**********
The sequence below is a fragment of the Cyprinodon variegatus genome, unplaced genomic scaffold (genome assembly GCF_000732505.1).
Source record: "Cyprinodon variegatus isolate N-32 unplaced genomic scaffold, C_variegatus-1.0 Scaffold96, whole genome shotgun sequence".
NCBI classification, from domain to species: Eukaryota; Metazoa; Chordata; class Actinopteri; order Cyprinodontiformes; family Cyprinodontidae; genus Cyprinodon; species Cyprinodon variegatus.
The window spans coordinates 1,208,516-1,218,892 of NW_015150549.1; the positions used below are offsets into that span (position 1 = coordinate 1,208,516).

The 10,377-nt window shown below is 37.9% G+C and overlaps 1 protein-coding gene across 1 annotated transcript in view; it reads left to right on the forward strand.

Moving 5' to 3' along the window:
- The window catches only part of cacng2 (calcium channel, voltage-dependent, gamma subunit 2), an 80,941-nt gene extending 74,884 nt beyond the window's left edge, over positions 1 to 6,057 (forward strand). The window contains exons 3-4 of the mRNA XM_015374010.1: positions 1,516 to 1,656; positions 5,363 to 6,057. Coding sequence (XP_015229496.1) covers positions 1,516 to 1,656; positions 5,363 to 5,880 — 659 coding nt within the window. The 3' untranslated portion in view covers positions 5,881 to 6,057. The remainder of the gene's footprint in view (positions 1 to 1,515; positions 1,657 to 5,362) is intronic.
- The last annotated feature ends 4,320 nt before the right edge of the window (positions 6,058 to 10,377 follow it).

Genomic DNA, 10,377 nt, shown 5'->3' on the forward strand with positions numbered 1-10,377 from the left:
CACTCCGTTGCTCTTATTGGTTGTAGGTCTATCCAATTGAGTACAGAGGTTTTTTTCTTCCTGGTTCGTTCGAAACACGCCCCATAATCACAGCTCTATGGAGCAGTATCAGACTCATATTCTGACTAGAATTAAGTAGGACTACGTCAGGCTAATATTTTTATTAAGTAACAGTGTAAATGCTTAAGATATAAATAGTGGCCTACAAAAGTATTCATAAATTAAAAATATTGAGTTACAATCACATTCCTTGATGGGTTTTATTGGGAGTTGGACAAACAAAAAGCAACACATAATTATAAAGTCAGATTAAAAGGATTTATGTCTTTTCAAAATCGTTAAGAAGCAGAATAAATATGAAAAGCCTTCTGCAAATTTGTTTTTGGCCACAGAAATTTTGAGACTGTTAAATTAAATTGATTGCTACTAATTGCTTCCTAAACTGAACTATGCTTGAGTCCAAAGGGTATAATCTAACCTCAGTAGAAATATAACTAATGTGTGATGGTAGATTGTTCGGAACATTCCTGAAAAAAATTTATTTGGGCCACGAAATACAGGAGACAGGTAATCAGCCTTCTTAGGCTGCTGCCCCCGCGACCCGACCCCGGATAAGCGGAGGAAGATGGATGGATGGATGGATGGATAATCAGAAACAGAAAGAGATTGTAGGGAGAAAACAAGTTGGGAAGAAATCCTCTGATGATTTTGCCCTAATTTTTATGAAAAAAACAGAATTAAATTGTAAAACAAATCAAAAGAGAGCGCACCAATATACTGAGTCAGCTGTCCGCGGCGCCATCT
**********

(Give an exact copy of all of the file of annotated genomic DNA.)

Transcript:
The sequence below is a fragment of the Cyprinodon variegatus genome, unplaced genomic scaffold (genome assembly GCF_000732505.1).
Source record: "Cyprinodon variegatus isolate N-32 unplaced genomic scaffold, C_variegatus-1.0 Scaffold96, whole genome shotgun sequence".
NCBI classification, from domain to species: Eukaryota; Metazoa; Chordata; class Actinopteri; order Cyprinodontiformes; family Cyprinodontidae; genus Cyprinodon; species Cyprinodon variegatus.
The window spans coordinates 1,208,516-1,218,892 of NW_015150549.1; the positions used below are offsets into that span (position 1 = coordinate 1,208,516).

The 10,377-nt window shown below is 37.9% G+C and overlaps 1 protein-coding gene across 1 annotated transcript in view; it reads left to right on the forward strand.

Moving 5' to 3' along the window:
- The window catches only part of cacng2 (calcium channel, voltage-dependent, gamma subunit 2), an 80,941-nt gene extending 74,884 nt beyond the window's left edge, over positions 1 to 6,057 (forward strand). The window contains exons 3-4 of the mRNA XM_015374010.1: positions 1,516 to 1,656; positions 5,363 to 6,057. Coding sequence (XP_015229496.1) covers positions 1,516 to 1,656; positions 5,363 to 5,880 — 659 coding nt within the window. The 3' untranslated portion in view covers positions 5,881 to 6,057. The remainder of the gene's footprint in view (positions 1 to 1,515; positions 1,657 to 5,362) is intronic.
- The last annotated feature ends 4,320 nt before the right edge of the window (positions 6,058 to 10,377 follow it).

Genomic DNA, 10,377 nt, shown 5'->3' on the forward strand with positions numbered 1-10,377 from the left:
CACTCCGTTGCTCTTATTGGTTGTAGGTCTATCCAATTGAGTACAGAGGTTTTTTTCTTCCTGGTTCGTTCGAAACACGCCCCATAATCACAGCTCTATGGAGCAGTATCAGACTCATATTCTGACTAGAATTAAGTAGGACTACGTCAGGCTAATATTTTTATTAAGTAACAGTGTAAATGCTTAAGATATAAATAGTGGCCTACAAAAGTATTCATAAATTAAAAATATTGAGTTACAATCACATTCCTTGATGGGTTTTATTGGGAGTTGGACAAACAAAAAGCAACACATAATTATAAAGTCAGATTAAAAGGATTTATGTCTTTTCAAAATCGTTAAGAAGCAGAATAAATATGAAAAGCCTTCTGCAAATTTGTTTTTGGCCACAGAAATTTTGAGACTGTTAAATTAAATTGATTGCTACTAATTGCTTCCTAAACTGAACTATGCTTGAGTCCAAAGGGTATAATCTAACCTCAGTAGAAATATAACTAATGTGTGATGGTAGATTGTTCGGAACATTCCTGAAAAAAATTTATTTGGGCCACGAAATACAGGAGACAGGTAATCAGCCTTCTTAGGCTGCTGCCCCCGCGACCCGACCCCGGATAAGCGGAGGAAGATGGATGGATGGATGGATGGATAATCAGAAACAGAAAGAGATTGTAGGGAGAAAACAAGTTGGGAAGAAATCCTCTGATGATTTTGCCCTAATTTTTATGAAAAAAACAGAATTAAATTGTAAAACAAATCAAAAGAGAGCGCACCAATATACTGAGTCAGCTGTCCGCGGCGCCATCT